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Armed Farces

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"Then he used his fight money to buy two of every animal on earth, and then he herded them onto a boat... and then he beat the crap out of every single one!"
The Soldier on Sun Tzu, Team Fortress 2

Simply put, when a work centered around military is Played for Laughs. This particular brand of funny centers on stereotypically dim-witted personnel, asshole officers, and naive recruits. And a Ragtag Bunch of Misfits.

Comes in two flavors: Wartime and Peacetime. Expect a wartime military farce to turn Darker and Edgier in the penultimate act when the "real war" comes calling for the characters (and oftentimes, but not always, a Misfit Mobilization Moment).


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    Anime & Manga 
  • In contrast to the War Is Hell stories told by most Gundam shows, the spinoff manga We're Federation Hooligans (and its own spinoff Mobile Suit Acguy and sequel Gundam Katana) are raucous comedies about cheerfully maladjusted soldiers facing the daily absurdities of military life.
  • Martian Successor Nadesico includes some military farce, even if it's only to contrast the difference between the real military and the Nadesico's crew of oddball civilian contractors.
  • In a sharp contrast to the original book's militaristic and nationalistic beliefs Maya the Bee is pretty light on army matters: the hive isn't as militaristic and Maya is free to wander around the world. What it also includes is an army of ants who is parodied as dignified and proud but is actually pretty shortsighted and thoughtless.
  • Strike Witches has a Disaster Dominoes episode due to Erica borrowing someone's underwear without permission.

    Comic Books 
  • Asterix: Roman soldiers are portrayed as a bunch of weak and incompetent losers. And quite a few centurions aren't that better. The army is very lacking in efficiency and organisation, the spirit is that everyone is only out for themselves and everyone treats their job as a chore. A good part of this stems from the fact that since everyone in the camps surrounding the village who has had an encounter with the Gauls (which is everybody except recent transfers) knows that fighting the Gauls will just result in them getting beaten up, they don't see any reason to even try to be proper soldiers.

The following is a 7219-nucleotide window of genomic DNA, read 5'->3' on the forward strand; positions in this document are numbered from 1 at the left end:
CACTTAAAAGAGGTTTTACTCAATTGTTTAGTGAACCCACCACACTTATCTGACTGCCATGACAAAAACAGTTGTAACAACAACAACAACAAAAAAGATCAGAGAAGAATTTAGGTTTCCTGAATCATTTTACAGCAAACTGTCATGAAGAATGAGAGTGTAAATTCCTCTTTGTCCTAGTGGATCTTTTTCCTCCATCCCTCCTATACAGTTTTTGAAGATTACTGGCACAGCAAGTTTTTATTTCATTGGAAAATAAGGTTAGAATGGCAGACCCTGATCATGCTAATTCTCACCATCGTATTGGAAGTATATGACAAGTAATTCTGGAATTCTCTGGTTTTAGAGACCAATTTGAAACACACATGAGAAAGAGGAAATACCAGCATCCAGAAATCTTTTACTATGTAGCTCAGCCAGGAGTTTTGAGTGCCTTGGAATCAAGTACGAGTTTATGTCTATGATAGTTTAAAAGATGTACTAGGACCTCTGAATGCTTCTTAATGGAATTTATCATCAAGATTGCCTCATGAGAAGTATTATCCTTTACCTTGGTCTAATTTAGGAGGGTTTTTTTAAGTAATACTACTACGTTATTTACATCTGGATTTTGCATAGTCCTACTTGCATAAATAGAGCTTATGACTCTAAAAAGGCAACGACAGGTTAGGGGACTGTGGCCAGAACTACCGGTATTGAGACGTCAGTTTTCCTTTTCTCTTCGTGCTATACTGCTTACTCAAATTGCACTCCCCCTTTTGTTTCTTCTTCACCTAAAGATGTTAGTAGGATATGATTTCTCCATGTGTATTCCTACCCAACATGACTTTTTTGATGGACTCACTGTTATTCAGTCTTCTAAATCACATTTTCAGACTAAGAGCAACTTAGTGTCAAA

• George Baker's Sad Sack, which was originally distributed to military personnel in "Yank, The Army Weekly" during World War II; after the war ended, the Sad Sack cartoons were syndicated in various newspapers from 1946 to 1958, ultimately being published by Harvey Comics from 1949 to 1982. The series depicted the antics of private Sad Sack, the Sarge, Slob Slobinski, Hi-Fi Tweeter, General Rockjaw and others at Camp Calamity (sometimes called Camp Browbeat).
  • Sturmtruppen is a satiric comic telling the life and misadventures of a German battalion during World War II. To give you an idea of what Sturmtruppen is like, a story arc deals with a soldier going around naked because he has found out the rulebook doesn't say they actually have to wear their uniforms, only to keep them in perfect order, and the doomed attempts of the captain and the sergeant to make him wear the uniform before the rest of the battalion follows suit.

    Comic Strips 
  • Sweden has a long tradition of comics with the Peacetime flavour, starting with 91:an Karlsson which has been running since 1932.note  When the comic got its own magazine it would later receive guest strips about other parts of the military, such as Flygsoldat 113 Bom (the Air Force) and Flottans gossar, Frisk och Rask (the Navy). The series' enduring popularity is because Sweden used to have mandatory conscription for young adult males even during peacetime, meaning that almost all of them could relate to military humour.
  • Beetle Bailey is a peacetime variant to comic extremes, centering on a military camp located in the US which has somehow managed to remain uninvolved in armed conflict despite numerous wars over the strip's lifetime (Possibly because the Army has figured out that the best way the soldiers in that camp can aid the war effort is to stay as far away from it as possible).
  • Bluey And Curley was a WWII Australian comic strip featuring two larrikin Australian soldiers: Bluey (who had served in the First AIF), and Curley, a new recruit. At the end of the war, the strip followed the pair as they transitioned back to civvy street, and it gradually stopped being military humour.
  • Crock, which ran from 1975 to 2012, dealt with the wackiness of a Foreign Legion commandant and his troops.
  • PVT Murphy's Law: A comic about life in the US Army, starring Staff Sergeant Murphy and written/drawn by retired Master Sergeant Mark Baker. The title of the cartoon is both an Artifact Title and a Shout-Out to Murphy's Law, and how it relates to life in the military. But despite the exaggerated humor each cartoon is actually a pointed look at how the real-life Army operates both officially and unofficially.
  • Tumbleweeds: The 6 7/8 Cavalry was prominently featured, interacting frequently with both the Poohawks and Grimy Gulch, all the while showing their hilarious incompetence